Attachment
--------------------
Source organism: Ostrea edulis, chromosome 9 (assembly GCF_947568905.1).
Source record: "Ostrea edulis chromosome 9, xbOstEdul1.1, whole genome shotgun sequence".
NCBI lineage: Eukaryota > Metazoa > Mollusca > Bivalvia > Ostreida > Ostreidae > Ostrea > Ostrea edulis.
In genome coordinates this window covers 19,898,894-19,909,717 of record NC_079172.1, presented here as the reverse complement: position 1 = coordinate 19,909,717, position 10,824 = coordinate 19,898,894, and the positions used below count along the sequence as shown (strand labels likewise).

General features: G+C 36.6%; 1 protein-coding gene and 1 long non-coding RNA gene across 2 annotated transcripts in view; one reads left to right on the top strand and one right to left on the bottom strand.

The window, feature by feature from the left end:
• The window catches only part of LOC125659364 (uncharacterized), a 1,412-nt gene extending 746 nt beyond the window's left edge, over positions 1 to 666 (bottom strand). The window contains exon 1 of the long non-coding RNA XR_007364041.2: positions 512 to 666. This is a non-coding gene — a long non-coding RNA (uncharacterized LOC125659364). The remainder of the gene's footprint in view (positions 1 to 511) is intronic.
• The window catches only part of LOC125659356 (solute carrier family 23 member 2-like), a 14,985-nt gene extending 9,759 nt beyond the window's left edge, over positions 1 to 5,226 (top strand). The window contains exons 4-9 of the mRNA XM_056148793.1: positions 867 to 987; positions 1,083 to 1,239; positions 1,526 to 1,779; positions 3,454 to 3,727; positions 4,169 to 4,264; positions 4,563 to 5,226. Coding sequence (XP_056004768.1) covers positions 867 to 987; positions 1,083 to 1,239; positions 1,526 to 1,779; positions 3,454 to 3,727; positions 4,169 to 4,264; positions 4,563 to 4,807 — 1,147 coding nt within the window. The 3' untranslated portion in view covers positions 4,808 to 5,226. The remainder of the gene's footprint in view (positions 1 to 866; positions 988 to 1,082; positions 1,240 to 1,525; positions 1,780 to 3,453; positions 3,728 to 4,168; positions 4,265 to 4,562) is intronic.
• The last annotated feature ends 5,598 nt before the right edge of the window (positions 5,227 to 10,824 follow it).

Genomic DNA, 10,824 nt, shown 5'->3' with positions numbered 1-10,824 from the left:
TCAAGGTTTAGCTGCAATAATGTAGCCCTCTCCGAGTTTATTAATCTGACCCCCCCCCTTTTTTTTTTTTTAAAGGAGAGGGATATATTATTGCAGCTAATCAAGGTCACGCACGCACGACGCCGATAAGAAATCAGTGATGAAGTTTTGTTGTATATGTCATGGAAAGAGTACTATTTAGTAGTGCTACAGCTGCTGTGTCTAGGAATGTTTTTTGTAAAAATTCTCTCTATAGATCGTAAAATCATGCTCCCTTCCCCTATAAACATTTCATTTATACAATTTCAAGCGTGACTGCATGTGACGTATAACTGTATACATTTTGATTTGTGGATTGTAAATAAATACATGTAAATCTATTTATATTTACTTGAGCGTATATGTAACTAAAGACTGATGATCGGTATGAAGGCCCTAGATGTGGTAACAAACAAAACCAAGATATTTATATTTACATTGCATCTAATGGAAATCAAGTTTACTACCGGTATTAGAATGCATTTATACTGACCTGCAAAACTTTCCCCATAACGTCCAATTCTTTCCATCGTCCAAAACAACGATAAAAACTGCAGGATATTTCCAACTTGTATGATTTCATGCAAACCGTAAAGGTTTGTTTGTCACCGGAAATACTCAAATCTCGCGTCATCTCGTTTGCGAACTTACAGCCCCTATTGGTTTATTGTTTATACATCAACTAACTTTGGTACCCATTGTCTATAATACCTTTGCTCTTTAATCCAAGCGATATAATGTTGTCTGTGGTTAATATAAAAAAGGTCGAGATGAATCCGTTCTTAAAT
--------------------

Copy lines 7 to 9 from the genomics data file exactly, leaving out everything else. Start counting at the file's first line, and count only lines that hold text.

• The window catches only part of LOC125659364 (uncharacterized), a 1,412-nt gene extending 746 nt beyond the window's left edge, over positions 1 to 666 (bottom strand). The window contains exon 1 of the long non-coding RNA XR_007364041.2: positions 512 to 666. This is a non-coding gene — a long non-coding RNA (uncharacterized LOC125659364). The remainder of the gene's footprint in view (positions 1 to 511) is intronic.
• The window catches only part of LOC125659356 (solute carrier family 23 member 2-like), a 14,985-nt gene extending 9,759 nt beyond the window's left edge, over positions 1 to 5,226 (top strand). The window contains exons 4-9 of the mRNA XM_056148793.1: positions 867 to 987; positions 1,083 to 1,239; positions 1,526 to 1,779; positions 3,454 to 3,727; positions 4,169 to 4,264; positions 4,563 to 5,226. Coding sequence (XP_056004768.1) covers positions 867 to 987; positions 1,083 to 1,239; positions 1,526 to 1,779; positions 3,454 to 3,727; positions 4,169 to 4,264; positions 4,563 to 4,807 — 1,147 coding nt within the window. The 3' untranslated portion in view covers positions 4,808 to 5,226. The remainder of the gene's footprint in view (positions 1 to 866; positions 988 to 1,082; positions 1,240 to 1,525; positions 1,780 to 3,453; positions 3,728 to 4,168; positions 4,265 to 4,562) is intronic.
• The last annotated feature ends 5,598 nt before the right edge of the window (positions 5,227 to 10,824 follow it).